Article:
Finding different ways to breathe new life into your community is something that every municipality needs, regardless of how large or small it is. Actively seizing new opportunities for growth and economic development can shape an entirely new future for your community and its residents. During A Tale of Two Cities: Attracting Retail in Small and Rural Communities, Sarah Beth Thornton, vice president of Retail Strategies, fielded questions and called on the experience of two local government leaders who are utilizing the retail space to transform their small communities. Alan Flora, city manager of Clearlake, California, and Brandie Shaeffer, town manager of Warrenton, Virginia, came with firsthand knowledge of just how much retail can change a small community for the better.
Retail is a catalyst for economic development, especially in small communities. For Alan Flora, retail was naturally the best course of action for further developing his small community that lacks the skilled workforce to support other industries like tech. Expanding into the retail space has a twofold impact that directly benefits his community: increased tax dollars and jobs for community residents.
This two-fold impact is not exclusive to Clearlake. One in every four jobs in the United States is in the retail space, with full-time retail worker salaries averaging the same amount as full-time workers in other industries. In addition, the opportunity to collect on sales tax, meals tax, income tax, and property tax creates an entirely new revenue stream for your organization to pump right back into the community.
What role does data play?
Going in blind is never the way to begin a new venture, especially when bringing retail into your community. Gathering data will help guide your decision making in developing a retail strategy and optimizing it to be tailored to your community’s goals. In the cases of both Clearlake and Warrenton, the data collected on their behalf yielded surprising insights that their trade areas far exceed the number of residents in their respective communities. In addition, the demographics of both trade areas greatly differed from their residents. Knowing such data helps these communities cater to the needs of everyone they serve, rather than their residents alone.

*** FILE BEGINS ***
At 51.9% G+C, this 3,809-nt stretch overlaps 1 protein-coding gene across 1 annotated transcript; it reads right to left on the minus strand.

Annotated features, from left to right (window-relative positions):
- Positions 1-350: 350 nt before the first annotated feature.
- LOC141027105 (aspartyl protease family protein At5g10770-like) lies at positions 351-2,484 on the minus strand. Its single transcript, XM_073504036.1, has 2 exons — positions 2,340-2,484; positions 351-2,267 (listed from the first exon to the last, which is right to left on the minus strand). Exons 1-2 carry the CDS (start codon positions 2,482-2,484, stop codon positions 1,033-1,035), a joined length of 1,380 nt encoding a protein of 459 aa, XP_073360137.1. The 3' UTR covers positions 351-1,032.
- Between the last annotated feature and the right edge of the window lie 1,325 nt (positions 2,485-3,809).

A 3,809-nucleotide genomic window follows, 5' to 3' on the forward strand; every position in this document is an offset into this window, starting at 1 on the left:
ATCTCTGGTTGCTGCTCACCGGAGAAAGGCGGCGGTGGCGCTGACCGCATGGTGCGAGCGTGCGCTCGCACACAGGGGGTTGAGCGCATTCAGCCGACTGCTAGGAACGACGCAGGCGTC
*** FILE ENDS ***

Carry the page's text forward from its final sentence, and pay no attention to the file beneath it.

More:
How can you make it happen?
Municipal leaders have the greatest ability to foster an environment for retail to flourish in their communities, especially if those communities are on the smaller side. While knowing the data lays a good foundation to move into this space, the next step is being familiar with the real estate assets you have to work with and creating relationships with the local market. For Alan Flora, his experience shows that just being available to developers can make a world of difference. Clearlake has been able to take advantage of multiple retail development opportunities over other nearby communities, just for being willing and able to speak to the retail developers when they are ready to talk business. Because of Flora’s tenacity in spearheading his community’s retail development initiatives, Clearlake is currently looking at upwards of 40 acres of newly acquired land that is ready for retail, and developers want in.
Once your community becomes open to retail development and speaking with developers, the next step is to target the right retailers. Learning what particular retailers are looking for in a location is critical to ensuring that your community is the right fit. Familiarizing yourself with selection processes of different retailers from the start will save time so you only explore opportunities with retailers who will be mutually beneficial, aligning with community goals. Most importantly, do not be afraid of the “no’s.” If you find that a desired retailer turns down the opportunity to setup shop in your community, explore the reasoning behind the “no.” Brandie Shaeffer has even used past “no’s” to help amend the zoning code in Warrenton to be more accommodating to future retail spaces.
Attracting new retail and restaurant brands to small and rural communities is a long, complicated process. When moving forward into this space, lead with data, partner with firms that are well-versed in all things retail, partner with retail brands that align with your community goals, and keep an open mind as you transition into this unique new facet of economic development.
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